Time For Compassion

This last week, I was thinking about the emergence of up-and-coming Houston rapper Megan Thee Stallion and I wanted to write a piece on the importance of her rise, Bronx rapper Cardi B and the new wave woman’s empowerment movement. I wanted to look back at the last decade of hip-hop culture and how women have been virtually voiceless on a national scale. I wanted to think about my and societies relationship with Nicki Minaj because her career in rap for this last decade has been disappointing but wonder if she failed us or if we failed her.

But I couldn’t find the proper words. I don’t know if it’s because I’m coming off of the flu or if it’s because of life’s hurdles but what I was writing wasn’t it. While thinking about scrapping the idea and moving onto something else, I stumbled on the news that a few days ago Megan’s mother, Holly Thomas, suddenly passed away. Then the words that I’d written didn’t matter anymore.

Watching someone lose a parent at a young age is difficult. A lot of the times, you don’t know what to say or how to act. You want to take away the pain they feel, so you try to momentarily take their minds off of things but you don’t realize that once that fleeting moment is gone, that person has to live with the depression again all on their own. Particularly for men, we try to become a savior in ways that are not necessarily needed or beneficial. For me, I’ve tried to balance what I can do verses what I should do but the line is thin between being there in meaningful ways and being in the way.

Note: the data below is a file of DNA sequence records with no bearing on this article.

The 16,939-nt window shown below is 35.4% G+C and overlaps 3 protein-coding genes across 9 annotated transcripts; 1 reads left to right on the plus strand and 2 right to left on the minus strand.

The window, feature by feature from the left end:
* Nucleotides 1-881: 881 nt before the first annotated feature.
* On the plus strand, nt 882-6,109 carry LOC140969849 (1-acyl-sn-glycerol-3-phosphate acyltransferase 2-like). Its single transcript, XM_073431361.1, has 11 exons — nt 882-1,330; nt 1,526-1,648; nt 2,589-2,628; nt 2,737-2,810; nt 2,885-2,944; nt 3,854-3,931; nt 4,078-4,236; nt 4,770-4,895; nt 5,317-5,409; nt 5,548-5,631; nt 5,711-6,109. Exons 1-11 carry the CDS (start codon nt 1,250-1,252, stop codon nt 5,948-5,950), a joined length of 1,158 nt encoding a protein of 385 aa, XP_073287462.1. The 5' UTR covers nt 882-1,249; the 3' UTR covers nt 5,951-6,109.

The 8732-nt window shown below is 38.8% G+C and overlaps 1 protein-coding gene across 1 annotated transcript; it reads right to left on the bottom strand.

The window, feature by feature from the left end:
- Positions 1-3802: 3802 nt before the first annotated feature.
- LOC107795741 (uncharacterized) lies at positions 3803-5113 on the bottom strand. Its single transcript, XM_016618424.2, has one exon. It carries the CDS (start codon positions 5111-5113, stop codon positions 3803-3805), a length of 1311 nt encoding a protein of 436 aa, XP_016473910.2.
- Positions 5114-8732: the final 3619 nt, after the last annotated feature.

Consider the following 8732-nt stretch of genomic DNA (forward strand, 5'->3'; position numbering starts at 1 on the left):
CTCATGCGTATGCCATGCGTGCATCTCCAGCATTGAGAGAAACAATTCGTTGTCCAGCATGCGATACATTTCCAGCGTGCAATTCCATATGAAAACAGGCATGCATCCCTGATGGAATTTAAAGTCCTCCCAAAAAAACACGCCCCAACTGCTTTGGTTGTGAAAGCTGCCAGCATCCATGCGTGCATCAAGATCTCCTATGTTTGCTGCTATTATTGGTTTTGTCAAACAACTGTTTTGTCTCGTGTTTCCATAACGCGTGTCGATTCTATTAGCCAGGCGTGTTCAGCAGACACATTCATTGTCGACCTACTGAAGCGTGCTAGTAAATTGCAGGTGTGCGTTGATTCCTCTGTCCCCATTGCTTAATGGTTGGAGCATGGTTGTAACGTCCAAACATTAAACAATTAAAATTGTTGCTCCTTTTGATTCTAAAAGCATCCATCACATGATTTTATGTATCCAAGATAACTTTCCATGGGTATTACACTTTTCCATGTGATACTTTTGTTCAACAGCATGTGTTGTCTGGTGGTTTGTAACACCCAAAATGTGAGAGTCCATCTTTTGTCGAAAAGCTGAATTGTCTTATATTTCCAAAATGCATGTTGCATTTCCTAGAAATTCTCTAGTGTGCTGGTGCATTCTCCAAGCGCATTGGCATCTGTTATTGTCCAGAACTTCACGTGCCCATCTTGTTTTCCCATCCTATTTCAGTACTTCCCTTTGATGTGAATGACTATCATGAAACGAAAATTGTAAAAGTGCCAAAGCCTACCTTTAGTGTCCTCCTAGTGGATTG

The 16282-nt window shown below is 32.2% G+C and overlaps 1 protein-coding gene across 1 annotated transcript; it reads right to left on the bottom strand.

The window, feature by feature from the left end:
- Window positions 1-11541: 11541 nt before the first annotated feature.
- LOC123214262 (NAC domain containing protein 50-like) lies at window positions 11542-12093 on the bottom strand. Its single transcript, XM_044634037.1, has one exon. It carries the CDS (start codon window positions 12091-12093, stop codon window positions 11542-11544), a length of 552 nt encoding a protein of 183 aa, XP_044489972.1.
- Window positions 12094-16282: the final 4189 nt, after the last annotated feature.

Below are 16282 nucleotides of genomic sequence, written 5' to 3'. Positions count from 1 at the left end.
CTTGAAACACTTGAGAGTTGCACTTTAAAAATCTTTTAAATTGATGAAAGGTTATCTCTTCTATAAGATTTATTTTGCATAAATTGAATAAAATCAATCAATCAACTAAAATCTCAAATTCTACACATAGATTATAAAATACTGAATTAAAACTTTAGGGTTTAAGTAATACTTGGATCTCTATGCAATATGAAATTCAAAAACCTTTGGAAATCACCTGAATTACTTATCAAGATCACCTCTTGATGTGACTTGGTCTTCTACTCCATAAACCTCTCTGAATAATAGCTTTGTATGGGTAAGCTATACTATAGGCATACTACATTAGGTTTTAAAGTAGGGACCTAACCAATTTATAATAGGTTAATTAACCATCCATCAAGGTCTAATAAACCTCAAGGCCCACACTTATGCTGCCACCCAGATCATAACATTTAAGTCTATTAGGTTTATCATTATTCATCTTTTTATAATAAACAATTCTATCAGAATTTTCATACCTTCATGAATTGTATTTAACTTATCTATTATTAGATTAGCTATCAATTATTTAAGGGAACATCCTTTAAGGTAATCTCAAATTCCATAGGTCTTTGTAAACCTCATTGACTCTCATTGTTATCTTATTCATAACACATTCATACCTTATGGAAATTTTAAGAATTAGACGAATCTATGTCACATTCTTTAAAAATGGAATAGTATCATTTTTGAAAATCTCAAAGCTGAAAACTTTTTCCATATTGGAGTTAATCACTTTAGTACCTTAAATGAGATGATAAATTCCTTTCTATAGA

Over the last year and a half, I watched someone that I love dearly lose their mother. The burden they had to carry was tremendous and I know their feeling of hopelessness and depression lapped mine tenfold. In the beginning, we had a hard conversations about how I wasn’t being there for them in productive ways and I had to re-evaluate how I was approaching them. I was failing by trying to empathize with the pain but I had to learn that if I hadn’t truly experienced the traumatic event, I wouldn’t be able to show genuine empathy. I had to develop skills in sympathy, understanding and patience.

A few weeks ago, a friend approached me about dealing with individuals that had post-traumatic stress disorder and how I needed to have a true understanding that it was not my obligation to take that person’s pain away. There is a level of difficulty in accepting that my presence can be a burden but I had to except that I can only be someone that’s supportive, even if that meant getting out of the way.

For Megan, I cannot begin to imagine the burden she is carrying now but she does have my deepest condolences. I consider myself a fan of her music and I see the symbol of everything that she has the potential to become. It is, however, selfish of me to think of a music career right now. So, I wish the woman, Megan Pete, can find understanding in loss and the strength to work through her depression. I hope her family and friends can have true compassion to help her through his incredibly difficult time.

This young woman deserves to have a meaningful, fulfilling life but I pray that she can find a path for herself that will allow her to achieve it, whether she drops another song or not.

Rest well, Holly Thomas
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